“The proposal is the result of a long-standing collaborative effort to protect the Dolores River and the interests of the various stakeholders that it serves, including water users, agricultural entities, local governments, OHV users, conservation groups, and recreationalists. ln crafting the NCA proposal, Montezuma County, San Miguel County, Dolores County, and other partners sought to address a myriad of concerns, including those arising from the finding that the Dolores River is ‘suitable’ for designation under the Wild and Scenic Rivers Act,” said the Montezuma County Commissioners. “lt is the position of Montezuma County that designating the Dolores River as Wild and Scenic would result in significant consequences for water users and other groups seeking to access natural resources along the river corridor. By supporting the proposal for an NCA, it is Montezuma County's intent to ensure that portions of the lower Dolores River that run through Montezuma, Dolores, and San Miguel counties will not be designated as Wild and Scenic, and it is our position that the NCA proposal sets forth an acceptable compromise between the various stakeholders interested in utilizing water and land resources in and along the Dolores River.”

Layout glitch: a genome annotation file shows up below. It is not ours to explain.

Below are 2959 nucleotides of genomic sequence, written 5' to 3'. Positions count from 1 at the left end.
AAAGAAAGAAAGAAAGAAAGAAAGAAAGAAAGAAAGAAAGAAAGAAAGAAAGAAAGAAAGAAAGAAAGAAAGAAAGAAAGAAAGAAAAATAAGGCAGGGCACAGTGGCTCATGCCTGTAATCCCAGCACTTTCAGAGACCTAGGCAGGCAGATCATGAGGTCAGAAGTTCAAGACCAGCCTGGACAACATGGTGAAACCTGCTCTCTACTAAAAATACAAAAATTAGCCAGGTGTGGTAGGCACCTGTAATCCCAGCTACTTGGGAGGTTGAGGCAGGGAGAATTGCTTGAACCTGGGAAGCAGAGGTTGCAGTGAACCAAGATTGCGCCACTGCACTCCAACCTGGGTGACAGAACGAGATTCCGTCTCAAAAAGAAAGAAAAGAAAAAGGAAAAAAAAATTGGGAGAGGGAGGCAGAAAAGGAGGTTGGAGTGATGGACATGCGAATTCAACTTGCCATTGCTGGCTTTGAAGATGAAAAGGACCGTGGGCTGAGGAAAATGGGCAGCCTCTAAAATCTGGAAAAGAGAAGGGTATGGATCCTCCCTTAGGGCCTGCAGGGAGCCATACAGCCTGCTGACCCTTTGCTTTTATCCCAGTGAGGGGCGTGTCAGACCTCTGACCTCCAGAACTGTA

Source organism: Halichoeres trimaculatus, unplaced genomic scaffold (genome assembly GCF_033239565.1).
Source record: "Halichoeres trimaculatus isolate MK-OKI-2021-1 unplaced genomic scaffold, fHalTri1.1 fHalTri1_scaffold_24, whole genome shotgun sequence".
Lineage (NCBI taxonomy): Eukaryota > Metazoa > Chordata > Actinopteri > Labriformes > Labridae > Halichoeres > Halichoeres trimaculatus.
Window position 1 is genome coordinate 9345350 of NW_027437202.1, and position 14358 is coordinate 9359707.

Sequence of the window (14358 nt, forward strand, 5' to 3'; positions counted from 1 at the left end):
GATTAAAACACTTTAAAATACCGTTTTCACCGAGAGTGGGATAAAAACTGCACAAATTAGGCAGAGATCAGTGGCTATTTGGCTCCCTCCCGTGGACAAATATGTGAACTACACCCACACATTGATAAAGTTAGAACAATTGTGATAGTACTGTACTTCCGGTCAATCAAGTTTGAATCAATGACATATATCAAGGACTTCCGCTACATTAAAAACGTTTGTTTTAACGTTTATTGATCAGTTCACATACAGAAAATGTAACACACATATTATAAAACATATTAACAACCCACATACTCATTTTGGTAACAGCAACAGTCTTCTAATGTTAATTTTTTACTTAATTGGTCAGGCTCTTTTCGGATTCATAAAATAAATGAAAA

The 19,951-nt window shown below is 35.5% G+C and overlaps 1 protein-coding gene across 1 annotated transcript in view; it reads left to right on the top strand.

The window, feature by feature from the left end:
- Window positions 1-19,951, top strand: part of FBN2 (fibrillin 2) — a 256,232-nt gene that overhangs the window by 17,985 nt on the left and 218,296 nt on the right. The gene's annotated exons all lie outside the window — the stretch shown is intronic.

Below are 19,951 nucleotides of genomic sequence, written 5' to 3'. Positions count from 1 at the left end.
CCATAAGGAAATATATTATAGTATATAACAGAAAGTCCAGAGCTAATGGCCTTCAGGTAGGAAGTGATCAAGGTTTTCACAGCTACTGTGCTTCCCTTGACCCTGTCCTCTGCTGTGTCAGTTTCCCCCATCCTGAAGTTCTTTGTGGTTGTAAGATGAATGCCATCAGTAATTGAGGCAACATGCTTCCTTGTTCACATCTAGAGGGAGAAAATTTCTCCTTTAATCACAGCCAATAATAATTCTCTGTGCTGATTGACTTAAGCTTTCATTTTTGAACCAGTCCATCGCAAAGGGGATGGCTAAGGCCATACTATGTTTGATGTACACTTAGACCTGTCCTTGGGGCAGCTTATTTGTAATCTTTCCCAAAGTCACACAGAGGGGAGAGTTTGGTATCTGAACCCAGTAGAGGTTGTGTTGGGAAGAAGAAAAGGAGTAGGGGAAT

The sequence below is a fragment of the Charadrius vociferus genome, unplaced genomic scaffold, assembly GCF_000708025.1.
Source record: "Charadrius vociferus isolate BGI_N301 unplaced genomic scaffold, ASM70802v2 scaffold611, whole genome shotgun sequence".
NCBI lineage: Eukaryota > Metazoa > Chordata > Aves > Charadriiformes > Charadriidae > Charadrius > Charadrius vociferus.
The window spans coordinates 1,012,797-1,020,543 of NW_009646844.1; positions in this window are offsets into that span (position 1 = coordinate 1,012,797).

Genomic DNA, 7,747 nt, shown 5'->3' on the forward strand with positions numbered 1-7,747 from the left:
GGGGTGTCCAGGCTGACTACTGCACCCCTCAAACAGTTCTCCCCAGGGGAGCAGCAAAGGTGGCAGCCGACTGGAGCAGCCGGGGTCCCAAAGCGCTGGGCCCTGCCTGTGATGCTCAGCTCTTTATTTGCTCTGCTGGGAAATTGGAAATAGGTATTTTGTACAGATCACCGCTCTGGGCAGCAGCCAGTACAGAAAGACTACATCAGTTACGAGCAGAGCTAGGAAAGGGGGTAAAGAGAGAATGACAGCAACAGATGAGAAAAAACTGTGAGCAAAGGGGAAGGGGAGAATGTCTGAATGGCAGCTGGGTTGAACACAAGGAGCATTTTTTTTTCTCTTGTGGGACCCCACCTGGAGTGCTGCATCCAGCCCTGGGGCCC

“I have worked continuously on this proposal since 2008. I believe local participation in the management of the area will provide better benefits for the native fish, scenic area, recreation, permitted federal land uses, private land values and water rights than a wild and scenic designation. I have ranching and farming operations in all three counties involved. I appreciate your continued support and hope this can go forward in the bipartisan way we have shown is possible with the diverse local groups that put this proposal together,” said Al Heaton, local rancher that operates in the proposed NCA.
“Senator Bennet has been a collaborative, longtime champion for protecting the Dolores River Canyon region and we’re thrilled he has introduced The Dolores River National Conservation Area bill. This bill respects the wisdom of southwest Colorado’s diverse interests and years of hard won collaboration to protect this region. Farmers, ranchers, boaters, motorized recreationists, water and energy interests, landowners, and conservation organizations all recognize the need to protect the Dolores River Canyon region and have collaborated for more than a decade to align on how best to do it. We’re excited to support the Senator’s commitment to protect these important natural and cultural resources for generations to come,” said Amber Clark, Executive Director, Dolores River Boating Advocates.
“A rapidly changing climate highlights the urgent need for better protections for some of our wildest public lands in the state. The lands in this legislation are a key piece of the puzzle in connecting important wildlife corridors and protecting the biodiversity in the region. Years of science-based collaboration helped move these efforts forward and we are excited that these lands near the Dolores are getting the attention they deserve,” said Jeff Widen, The Wilderness Society.